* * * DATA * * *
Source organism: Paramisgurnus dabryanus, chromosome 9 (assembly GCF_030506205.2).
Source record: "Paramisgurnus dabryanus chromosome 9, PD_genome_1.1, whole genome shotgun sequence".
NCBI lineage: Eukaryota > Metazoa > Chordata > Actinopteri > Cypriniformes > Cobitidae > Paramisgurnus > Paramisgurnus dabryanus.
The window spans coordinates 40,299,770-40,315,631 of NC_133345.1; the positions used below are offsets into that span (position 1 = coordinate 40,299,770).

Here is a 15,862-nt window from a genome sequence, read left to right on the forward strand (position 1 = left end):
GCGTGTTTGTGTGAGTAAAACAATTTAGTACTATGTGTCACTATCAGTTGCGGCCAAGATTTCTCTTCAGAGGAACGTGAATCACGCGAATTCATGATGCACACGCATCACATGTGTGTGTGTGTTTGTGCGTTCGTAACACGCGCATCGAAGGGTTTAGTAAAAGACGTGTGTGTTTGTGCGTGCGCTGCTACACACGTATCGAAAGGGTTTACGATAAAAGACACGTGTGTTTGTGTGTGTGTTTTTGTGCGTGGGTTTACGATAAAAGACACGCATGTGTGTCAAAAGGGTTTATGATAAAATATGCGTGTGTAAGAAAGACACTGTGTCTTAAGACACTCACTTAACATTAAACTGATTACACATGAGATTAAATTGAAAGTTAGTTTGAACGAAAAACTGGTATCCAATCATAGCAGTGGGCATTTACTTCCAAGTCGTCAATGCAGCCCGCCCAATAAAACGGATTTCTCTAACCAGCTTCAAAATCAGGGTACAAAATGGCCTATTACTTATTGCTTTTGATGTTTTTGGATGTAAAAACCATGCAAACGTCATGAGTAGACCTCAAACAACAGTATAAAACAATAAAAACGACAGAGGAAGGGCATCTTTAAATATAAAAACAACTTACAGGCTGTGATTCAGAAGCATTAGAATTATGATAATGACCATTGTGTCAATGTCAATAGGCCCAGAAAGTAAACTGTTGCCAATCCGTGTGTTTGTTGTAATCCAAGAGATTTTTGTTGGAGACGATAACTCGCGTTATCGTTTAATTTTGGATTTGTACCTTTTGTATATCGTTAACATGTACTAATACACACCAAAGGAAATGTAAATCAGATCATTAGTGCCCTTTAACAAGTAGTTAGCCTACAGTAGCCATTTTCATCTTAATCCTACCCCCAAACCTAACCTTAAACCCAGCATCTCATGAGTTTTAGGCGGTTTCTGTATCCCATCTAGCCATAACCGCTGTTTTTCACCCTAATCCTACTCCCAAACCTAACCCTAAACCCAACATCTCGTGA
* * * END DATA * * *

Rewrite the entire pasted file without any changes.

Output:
Source organism: Paramisgurnus dabryanus, chromosome 9 (assembly GCF_030506205.2).
Source record: "Paramisgurnus dabryanus chromosome 9, PD_genome_1.1, whole genome shotgun sequence".
NCBI lineage: Eukaryota > Metazoa > Chordata > Actinopteri > Cypriniformes > Cobitidae > Paramisgurnus > Paramisgurnus dabryanus.
The window spans coordinates 40,299,770-40,315,631 of NC_133345.1; the positions used below are offsets into that span (position 1 = coordinate 40,299,770).

Here is a 15,862-nt window from a genome sequence, read left to right on the forward strand (position 1 = left end):
GCGTGTTTGTGTGAGTAAAACAATTTAGTACTATGTGTCACTATCAGTTGCGGCCAAGATTTCTCTTCAGAGGAACGTGAATCACGCGAATTCATGATGCACACGCATCACATGTGTGTGTGTGTTTGTGCGTTCGTAACACGCGCATCGAAGGGTTTAGTAAAAGACGTGTGTGTTTGTGCGTGCGCTGCTACACACGTATCGAAAGGGTTTACGATAAAAGACACGTGTGTTTGTGTGTGTGTTTTTGTGCGTGGGTTTACGATAAAAGACACGCATGTGTGTCAAAAGGGTTTATGATAAAATATGCGTGTGTAAGAAAGACACTGTGTCTTAAGACACTCACTTAACATTAAACTGATTACACATGAGATTAAATTGAAAGTTAGTTTGAACGAAAAACTGGTATCCAATCATAGCAGTGGGCATTTACTTCCAAGTCGTCAATGCAGCCCGCCCAATAAAACGGATTTCTCTAACCAGCTTCAAAATCAGGGTACAAAATGGCCTATTACTTATTGCTTTTGATGTTTTTGGATGTAAAAACCATGCAAACGTCATGAGTAGACCTCAAACAACAGTATAAAACAATAAAAACGACAGAGGAAGGGCATCTTTAAATATAAAAACAACTTACAGGCTGTGATTCAGAAGCATTAGAATTATGATAATGACCATTGTGTCAATGTCAATAGGCCCAGAAAGTAAACTGTTGCCAATCCGTGTGTTTGTTGTAATCCAAGAGATTTTTGTTGGAGACGATAACTCGCGTTATCGTTTAATTTTGGATTTGTACCTTTTGTATATCGTTAACATGTACTAATACACACCAAAGGAAATGTAAATCAGATCATTAGTGCCCTTTAACAAGTAGTTAGCCTACAGTAGCCATTTTCATCTTAATCCTACCCCCAAACCTAACCTTAAACCCAGCATCTCATGAGTTTTAGGCGGTTTCTGTATCCCATCTAGCCATAACCGCTGTTTTTCACCCTAATCCTACTCCCAAACCTAACCCTAAACCCAACATCTCGTGA